Today’s world is driven by the need to succeed, the need to earn, and the need to get ahead in the rat race. Time is money and an astonishing 33 million people in the world are $ millionaires, as of 2017! What’s heartwarming to know, though, is that global philanthropy is also growing. More people are becoming philanthropists, especially among the elite class of multi-millionaires and multi-billionaires.
While it may be extremely easy to get completely involved in one’s own dreams and ambitions, let’s take a moment to look at some facts. We share the world with roughly 7.5 billion other people, and over 3 billion of this number lives below the poverty line. That means that the $2.50 most of us spend on a slice of pizza in one go is someone else’s sustenance for the whole day. Such statistics may present a rather bleak situation, but more people are hopping on the bandwagon that leads straight to charity, especially many members of the corporate world, laying to waste the assumption that success is built on only taking as much as possible from other people. Corporate giving in 2016 increased to $58.28 billion, a 3.5% increase from the previous year. Even better, $281.86 billion, or 72% of charitable giving, came from individuals alone!
What Drives Successful People to Donate?
Major corporations across the world are increasingly contributing to international development through Corporate Social Responsibility (CSR), as well as business strategies. Globalisation isn’t just affecting the profits of companies’ and individuals, but also their giving, leading to tie-ups with several not-for-profit organizations (such as Religare’s tie-up with SOS Children’s Village), or corporate heads setting up their own charities (such as the Bill and Melinda Gates’ Foundation).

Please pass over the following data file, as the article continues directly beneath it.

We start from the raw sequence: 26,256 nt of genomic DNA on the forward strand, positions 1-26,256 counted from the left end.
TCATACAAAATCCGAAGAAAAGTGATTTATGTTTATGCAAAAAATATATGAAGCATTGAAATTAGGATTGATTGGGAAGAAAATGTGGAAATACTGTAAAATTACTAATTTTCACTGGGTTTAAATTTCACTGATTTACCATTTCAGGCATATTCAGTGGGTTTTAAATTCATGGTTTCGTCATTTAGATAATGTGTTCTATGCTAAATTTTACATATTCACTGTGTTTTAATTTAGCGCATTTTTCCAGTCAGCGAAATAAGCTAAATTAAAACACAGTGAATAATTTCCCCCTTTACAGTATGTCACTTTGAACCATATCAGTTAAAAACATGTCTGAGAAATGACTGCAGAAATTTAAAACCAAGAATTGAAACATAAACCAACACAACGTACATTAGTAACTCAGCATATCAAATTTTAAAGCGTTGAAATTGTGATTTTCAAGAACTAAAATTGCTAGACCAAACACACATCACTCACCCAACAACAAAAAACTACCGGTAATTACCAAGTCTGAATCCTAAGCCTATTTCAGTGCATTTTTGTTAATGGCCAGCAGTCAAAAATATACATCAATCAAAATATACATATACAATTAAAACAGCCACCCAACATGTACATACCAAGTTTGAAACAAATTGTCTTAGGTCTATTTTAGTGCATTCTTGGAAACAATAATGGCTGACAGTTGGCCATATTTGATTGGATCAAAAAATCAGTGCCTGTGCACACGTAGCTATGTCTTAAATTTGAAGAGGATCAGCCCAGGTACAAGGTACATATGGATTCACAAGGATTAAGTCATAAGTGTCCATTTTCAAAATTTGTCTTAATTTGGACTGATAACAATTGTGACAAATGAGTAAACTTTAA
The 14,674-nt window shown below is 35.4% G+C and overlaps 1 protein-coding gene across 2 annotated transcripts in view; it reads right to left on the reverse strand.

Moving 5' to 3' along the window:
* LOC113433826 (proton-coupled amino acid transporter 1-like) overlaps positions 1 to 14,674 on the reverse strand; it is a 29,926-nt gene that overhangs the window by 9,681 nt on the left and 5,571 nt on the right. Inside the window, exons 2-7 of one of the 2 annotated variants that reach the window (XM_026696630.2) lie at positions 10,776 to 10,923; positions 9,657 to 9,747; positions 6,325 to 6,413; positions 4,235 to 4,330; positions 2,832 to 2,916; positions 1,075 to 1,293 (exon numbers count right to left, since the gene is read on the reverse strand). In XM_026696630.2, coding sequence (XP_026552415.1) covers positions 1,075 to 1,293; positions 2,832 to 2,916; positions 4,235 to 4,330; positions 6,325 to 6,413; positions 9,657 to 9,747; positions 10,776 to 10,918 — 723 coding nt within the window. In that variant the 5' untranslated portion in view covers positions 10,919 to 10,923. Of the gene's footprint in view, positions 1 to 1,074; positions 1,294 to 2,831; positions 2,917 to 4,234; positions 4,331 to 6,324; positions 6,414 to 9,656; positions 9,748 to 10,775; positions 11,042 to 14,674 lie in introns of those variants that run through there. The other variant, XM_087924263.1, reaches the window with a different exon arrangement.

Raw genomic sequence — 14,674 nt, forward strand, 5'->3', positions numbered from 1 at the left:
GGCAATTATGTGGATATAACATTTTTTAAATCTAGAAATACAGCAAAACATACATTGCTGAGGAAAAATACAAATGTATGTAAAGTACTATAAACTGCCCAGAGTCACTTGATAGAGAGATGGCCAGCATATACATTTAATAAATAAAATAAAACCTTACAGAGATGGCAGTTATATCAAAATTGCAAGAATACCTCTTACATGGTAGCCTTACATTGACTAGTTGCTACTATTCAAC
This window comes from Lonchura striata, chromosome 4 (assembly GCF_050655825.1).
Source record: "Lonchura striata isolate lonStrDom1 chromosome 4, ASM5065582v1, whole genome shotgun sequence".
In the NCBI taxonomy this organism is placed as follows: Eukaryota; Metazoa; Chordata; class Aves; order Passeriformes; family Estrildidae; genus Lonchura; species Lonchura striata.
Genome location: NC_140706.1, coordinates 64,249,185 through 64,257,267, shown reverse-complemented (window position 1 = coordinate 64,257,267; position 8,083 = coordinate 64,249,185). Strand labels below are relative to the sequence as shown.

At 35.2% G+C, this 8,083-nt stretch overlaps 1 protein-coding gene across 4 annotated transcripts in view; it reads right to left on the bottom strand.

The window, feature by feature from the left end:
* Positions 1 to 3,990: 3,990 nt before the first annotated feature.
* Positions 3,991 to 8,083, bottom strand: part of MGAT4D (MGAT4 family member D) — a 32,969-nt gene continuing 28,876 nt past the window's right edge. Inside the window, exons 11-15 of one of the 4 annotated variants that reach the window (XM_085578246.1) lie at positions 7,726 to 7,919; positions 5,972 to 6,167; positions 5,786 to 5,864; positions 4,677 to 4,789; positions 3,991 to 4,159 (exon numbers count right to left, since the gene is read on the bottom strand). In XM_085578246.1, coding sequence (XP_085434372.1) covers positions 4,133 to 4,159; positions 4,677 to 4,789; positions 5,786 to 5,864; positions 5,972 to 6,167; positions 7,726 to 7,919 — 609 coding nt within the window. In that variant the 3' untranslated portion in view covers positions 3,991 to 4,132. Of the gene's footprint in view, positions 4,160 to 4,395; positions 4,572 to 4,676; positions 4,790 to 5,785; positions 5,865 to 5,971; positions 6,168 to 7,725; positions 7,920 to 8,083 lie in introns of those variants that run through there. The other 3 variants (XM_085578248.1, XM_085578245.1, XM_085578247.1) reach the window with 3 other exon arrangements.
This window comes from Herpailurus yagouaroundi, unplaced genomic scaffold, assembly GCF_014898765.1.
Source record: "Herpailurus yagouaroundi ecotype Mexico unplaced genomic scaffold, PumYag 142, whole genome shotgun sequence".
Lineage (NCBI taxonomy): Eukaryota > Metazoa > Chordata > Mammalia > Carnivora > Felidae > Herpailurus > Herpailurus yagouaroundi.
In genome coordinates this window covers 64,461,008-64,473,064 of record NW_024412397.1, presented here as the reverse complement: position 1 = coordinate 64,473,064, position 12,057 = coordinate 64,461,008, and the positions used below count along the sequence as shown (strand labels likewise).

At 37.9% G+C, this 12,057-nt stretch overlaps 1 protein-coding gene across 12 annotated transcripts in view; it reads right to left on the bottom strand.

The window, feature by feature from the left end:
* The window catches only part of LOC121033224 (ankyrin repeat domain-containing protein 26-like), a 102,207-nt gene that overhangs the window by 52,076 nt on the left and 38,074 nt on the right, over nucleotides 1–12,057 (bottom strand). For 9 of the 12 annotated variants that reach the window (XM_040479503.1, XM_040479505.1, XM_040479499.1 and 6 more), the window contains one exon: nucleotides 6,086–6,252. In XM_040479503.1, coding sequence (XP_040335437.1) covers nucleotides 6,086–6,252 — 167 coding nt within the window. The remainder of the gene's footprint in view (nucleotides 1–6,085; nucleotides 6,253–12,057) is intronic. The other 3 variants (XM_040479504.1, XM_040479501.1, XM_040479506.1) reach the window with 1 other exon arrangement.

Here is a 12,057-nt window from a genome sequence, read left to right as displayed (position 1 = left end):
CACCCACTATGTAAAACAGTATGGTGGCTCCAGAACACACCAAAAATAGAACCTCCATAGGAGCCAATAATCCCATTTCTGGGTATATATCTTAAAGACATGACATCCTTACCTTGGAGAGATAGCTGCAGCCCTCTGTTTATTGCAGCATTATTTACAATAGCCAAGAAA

Recent studies show that the profits of the company influence their charitable giving. When companies set up operations in foreign countries, they are also moved to give to projects in the host country, and an increase in revenues from overseas operations led to more international gifts. The reasons behind such charity could be the alignment of business goals and the charitable nature of stakeholders, CSR or goodwill.
However, corporate giving alone cannot end the problems of the world, which is where individuals with a high net worth play a substantial role. Corporate bigwigs such as Bill and Melinda Gates, Mark Zuckerberg, Warren Buffett, and Michael Dell are only a few of the names who have made a difference with their philanthropy. Bill and Melinda Gates together have a lifetime contribution of $32.91 billion, a figure that forms 41% of their net worth. George Soros is another example, with a cumulative lifetime donation of $12.1 billion, or in other words, 49% of his net worth.
While it may be easy to dismiss the motivation behind the donations from successful people as simply being a case of “they have and so they give”, what really drives successful people to give? After all, isn’t it easier to keep what you have than selflessly give it away? Bill Gates famously said that he has no use for money. Is that only because he’s already had a taste of what nearly unfathomable wealth entails?